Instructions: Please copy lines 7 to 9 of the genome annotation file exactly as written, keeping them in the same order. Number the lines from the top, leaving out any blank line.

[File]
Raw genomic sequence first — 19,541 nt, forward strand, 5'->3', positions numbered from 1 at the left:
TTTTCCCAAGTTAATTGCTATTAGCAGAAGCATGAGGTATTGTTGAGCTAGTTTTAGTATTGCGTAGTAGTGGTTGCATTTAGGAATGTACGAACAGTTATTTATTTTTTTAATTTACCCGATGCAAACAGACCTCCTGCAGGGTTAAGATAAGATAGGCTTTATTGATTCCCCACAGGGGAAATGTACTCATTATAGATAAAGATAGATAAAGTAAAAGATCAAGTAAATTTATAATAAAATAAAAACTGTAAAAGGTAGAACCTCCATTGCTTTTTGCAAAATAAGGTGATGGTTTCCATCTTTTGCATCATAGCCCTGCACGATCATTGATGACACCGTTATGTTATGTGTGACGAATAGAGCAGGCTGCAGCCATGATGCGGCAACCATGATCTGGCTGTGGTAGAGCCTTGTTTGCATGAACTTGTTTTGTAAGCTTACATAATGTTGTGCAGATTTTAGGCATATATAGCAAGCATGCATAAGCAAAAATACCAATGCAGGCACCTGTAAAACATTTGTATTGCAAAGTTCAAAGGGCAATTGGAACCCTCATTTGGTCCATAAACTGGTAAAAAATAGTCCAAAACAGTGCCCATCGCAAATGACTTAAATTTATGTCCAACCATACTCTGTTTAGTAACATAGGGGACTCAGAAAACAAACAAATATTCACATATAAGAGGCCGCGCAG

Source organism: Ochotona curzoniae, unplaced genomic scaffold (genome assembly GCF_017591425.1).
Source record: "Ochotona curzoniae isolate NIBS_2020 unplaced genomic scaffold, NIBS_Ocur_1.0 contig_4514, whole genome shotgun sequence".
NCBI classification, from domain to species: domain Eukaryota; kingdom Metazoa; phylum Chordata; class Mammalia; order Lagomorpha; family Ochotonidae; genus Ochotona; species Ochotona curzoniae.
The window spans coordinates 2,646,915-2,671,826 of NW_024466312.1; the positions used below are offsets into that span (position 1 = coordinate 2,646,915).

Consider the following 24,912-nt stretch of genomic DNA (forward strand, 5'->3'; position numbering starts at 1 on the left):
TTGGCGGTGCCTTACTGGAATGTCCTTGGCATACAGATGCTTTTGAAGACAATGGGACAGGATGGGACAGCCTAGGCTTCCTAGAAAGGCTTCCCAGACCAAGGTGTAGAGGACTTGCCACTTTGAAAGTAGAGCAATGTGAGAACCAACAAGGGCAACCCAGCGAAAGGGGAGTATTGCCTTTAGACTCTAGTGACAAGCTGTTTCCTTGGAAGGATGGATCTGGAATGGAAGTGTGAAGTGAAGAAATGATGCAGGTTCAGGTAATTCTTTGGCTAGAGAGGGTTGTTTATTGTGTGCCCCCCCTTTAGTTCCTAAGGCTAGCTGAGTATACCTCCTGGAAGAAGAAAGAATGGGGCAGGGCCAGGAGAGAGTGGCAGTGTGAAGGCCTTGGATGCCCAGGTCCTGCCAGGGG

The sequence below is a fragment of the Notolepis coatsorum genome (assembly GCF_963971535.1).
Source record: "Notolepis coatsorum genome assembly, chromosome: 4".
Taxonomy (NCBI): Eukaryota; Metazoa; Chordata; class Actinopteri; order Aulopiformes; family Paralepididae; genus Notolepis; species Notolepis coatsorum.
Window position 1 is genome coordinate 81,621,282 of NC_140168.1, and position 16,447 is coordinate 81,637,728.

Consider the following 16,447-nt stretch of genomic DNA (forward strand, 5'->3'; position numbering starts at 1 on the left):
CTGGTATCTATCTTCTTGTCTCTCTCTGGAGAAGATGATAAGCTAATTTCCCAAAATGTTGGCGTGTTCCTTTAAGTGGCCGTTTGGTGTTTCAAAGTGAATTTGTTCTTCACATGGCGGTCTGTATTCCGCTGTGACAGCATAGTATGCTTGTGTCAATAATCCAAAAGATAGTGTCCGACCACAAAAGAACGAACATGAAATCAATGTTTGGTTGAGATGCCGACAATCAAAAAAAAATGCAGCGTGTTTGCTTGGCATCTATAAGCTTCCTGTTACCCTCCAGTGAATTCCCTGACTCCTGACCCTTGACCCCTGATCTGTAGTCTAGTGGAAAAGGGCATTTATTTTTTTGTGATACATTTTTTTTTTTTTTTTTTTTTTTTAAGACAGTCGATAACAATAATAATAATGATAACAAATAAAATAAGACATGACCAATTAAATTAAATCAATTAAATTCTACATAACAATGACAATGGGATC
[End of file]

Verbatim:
Consider the following 24,912-nt stretch of genomic DNA (forward strand, 5'->3'; position numbering starts at 1 on the left):
TTGGCGGTGCCTTACTGGAATGTCCTTGGCATACAGATGCTTTTGAAGACAATGGGACAGGATGGGACAGCCTAGGCTTCCTAGAAAGGCTTCCCAGACCAAGGTGTAGAGGACTTGCCACTTTGAAAGTAGAGCAATGTGAGAACCAACAAGGGCAACCCAGCGAAAGGGGAGTATTGCCTTTAGACTCTAGTGACAAGCTGTTTCCTTGGAAGGATGGATCTGGAATGGAAGTGTGAAGTGAAGAAATGATGCAGGTTCAGGTAATTCTTTGGCTAGAGAGGGTTGTTTATTGTGTGCCCCCCCTTTAGTTCCTAAGGCTAGCTGAGTATACCTCCTGGAAGAAGAAAGAATGGGGCAGGGCCAGGAGAGAGTGGCAGTGTGAAGGCCTTGGATGCCCAGGTCCTGCCAGGGG

The sequence below is a fragment of the Notolepis coatsorum genome (assembly GCF_963971535.1).